Boulette de Bussy – A light green colored navette, a turnip, from the area of Champagne-Ardennes. It will be on local and other menus from September through November. The Boulette de Bussy is considered sweeter than other turnips.
Noix de St Jacques au Sésame, Boulette de Bussy – The meat of the King scallop cooked with sesame and served the Boulette de Bussy turnip.
Velouté au Navets de Pardailhan. This veloute, a velvety soup, is made with the heirloom black turnips of Pardailhan. Pardailhan is the village who gave their name to this turnip. Both the village and the plateau where these turnips were first grown are inside the Parc Naturel Régional du Haut Languedoc, The Natural Regional Park of Haute Languedoc. The village is 35 km from the Mediterranean.
The Black Turnip of Pardailhan.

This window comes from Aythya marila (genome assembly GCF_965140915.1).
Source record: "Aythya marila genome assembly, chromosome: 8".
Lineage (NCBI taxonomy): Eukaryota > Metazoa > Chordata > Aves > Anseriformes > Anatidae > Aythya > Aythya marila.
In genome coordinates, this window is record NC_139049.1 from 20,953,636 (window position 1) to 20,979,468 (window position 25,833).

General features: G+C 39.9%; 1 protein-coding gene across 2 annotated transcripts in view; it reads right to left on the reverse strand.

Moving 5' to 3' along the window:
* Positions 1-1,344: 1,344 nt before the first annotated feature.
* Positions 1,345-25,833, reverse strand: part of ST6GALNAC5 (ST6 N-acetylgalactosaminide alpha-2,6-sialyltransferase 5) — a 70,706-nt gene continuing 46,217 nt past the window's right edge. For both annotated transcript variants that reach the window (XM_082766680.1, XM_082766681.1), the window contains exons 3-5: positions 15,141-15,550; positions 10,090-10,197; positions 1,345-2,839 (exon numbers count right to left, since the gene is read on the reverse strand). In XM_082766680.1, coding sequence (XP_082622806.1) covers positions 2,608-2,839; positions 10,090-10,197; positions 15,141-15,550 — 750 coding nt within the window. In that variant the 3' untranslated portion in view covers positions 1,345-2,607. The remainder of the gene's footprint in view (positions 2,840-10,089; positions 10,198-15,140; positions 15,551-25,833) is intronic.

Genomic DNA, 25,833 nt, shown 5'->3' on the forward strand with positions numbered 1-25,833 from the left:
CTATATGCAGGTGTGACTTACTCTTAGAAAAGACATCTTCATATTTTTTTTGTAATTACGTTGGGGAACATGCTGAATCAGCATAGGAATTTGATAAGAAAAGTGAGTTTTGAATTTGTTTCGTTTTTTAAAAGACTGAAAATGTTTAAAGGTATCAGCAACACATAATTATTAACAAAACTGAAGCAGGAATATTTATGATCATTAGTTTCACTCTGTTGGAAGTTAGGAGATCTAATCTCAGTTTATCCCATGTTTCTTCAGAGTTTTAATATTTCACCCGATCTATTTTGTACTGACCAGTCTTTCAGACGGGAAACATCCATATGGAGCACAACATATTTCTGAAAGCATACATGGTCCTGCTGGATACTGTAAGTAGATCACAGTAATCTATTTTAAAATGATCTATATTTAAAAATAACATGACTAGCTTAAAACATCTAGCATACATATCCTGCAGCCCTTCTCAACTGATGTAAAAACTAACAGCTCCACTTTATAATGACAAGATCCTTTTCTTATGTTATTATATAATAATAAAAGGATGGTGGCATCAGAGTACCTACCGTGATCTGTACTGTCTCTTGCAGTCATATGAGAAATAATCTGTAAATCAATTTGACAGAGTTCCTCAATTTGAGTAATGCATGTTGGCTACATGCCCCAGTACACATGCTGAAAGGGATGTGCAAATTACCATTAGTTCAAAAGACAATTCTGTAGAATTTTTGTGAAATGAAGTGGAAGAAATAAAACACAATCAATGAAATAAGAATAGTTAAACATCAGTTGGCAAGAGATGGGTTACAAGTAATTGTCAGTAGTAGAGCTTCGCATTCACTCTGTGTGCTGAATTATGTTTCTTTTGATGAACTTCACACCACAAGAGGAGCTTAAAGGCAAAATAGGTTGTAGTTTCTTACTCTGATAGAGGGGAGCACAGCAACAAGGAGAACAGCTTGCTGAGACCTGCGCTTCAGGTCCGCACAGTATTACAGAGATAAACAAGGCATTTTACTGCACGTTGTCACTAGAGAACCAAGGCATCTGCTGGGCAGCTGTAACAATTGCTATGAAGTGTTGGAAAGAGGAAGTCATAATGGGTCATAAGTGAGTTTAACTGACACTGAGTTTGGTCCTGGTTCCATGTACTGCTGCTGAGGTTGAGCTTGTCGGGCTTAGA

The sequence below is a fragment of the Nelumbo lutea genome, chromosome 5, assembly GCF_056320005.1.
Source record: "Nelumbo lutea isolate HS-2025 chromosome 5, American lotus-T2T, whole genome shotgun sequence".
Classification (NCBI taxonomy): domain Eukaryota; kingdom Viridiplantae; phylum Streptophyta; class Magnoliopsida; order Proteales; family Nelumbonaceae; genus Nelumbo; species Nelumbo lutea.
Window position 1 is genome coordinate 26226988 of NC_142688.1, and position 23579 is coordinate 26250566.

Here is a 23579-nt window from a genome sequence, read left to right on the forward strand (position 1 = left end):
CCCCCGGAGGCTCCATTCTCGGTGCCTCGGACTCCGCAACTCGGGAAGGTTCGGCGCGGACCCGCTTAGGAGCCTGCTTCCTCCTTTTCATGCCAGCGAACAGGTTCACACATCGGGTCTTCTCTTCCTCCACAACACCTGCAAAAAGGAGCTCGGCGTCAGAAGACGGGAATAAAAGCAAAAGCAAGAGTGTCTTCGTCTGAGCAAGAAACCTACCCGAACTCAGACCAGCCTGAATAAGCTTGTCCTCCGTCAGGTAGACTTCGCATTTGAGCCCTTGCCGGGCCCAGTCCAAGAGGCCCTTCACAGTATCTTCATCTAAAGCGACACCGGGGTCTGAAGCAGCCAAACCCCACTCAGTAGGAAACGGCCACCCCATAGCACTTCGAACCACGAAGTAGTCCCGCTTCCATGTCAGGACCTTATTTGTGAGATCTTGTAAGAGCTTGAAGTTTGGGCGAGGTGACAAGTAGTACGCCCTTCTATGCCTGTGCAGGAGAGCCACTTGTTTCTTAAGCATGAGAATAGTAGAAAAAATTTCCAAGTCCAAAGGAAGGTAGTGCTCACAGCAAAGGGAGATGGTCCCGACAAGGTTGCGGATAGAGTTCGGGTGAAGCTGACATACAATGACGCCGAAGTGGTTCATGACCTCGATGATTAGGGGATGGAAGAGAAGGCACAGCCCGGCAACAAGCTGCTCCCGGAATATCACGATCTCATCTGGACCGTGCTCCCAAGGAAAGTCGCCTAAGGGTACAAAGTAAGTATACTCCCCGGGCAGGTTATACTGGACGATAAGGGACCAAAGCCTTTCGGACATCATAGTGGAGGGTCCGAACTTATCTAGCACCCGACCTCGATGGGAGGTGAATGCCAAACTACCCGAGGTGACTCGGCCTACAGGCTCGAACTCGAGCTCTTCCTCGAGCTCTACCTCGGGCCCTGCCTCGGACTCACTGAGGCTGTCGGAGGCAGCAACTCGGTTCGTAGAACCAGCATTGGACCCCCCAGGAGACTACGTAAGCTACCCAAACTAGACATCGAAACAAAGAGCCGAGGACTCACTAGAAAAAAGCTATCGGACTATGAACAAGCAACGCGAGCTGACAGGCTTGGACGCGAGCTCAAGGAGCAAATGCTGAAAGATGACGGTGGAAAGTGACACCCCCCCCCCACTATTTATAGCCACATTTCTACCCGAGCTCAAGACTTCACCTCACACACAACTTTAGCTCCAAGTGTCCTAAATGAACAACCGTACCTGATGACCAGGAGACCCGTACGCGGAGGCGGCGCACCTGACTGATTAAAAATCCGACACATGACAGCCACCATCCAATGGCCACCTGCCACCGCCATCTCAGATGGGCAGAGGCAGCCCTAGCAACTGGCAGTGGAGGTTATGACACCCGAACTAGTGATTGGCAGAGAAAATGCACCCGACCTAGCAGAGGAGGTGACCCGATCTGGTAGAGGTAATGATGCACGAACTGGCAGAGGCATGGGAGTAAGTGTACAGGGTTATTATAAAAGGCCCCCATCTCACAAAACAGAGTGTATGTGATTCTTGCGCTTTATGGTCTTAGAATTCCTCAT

N.B.: Navettes de Provence are not to be confused with navets, turnips, they are sweet biscuits. The traditional Navettes de Provence are flavored with lemon or orange zest, but you may find other flavors being offered. The Navettes de Provence took their name from the shape of a navette, an oval with pointed ends; however do not be surprised if today’s Navettes de Provence have other shapes
Panais - The Parsnip.
Raw parsnips look like rough, ivory-colored, large carrots. Despite the similarities parsnips are not carrots, though they are from the same family. Parsnips are slightly sweet and when properly cooked have a firm and pleasant texture. The parsnip’s texture is one of the reasons French chefs have always appreciated them and the reason they add them to many dishes. Parsnips are one of the few vegetables whose origins are wholly European and grow well in cool climates. Parsnips were already starring on menus, over 2,000 years ago, at Roman banquets.
Parsnips in the languages of France’s neighbors.
(German – pastinak), (Italian - pastinaca), (Spanish - chirivía, pastinaca).
Parsnips on French Menus:
Turbot Sauvage Poché en Blanquette à la Vanille, Purée de Panais- Turbot, caught in the wild and served poached in a blanquette flavored with vanilla and served with a parsnip puree. A Blanquette is a traditional stew and its recipes generally include mushrooms and a cream sauce along with white wine.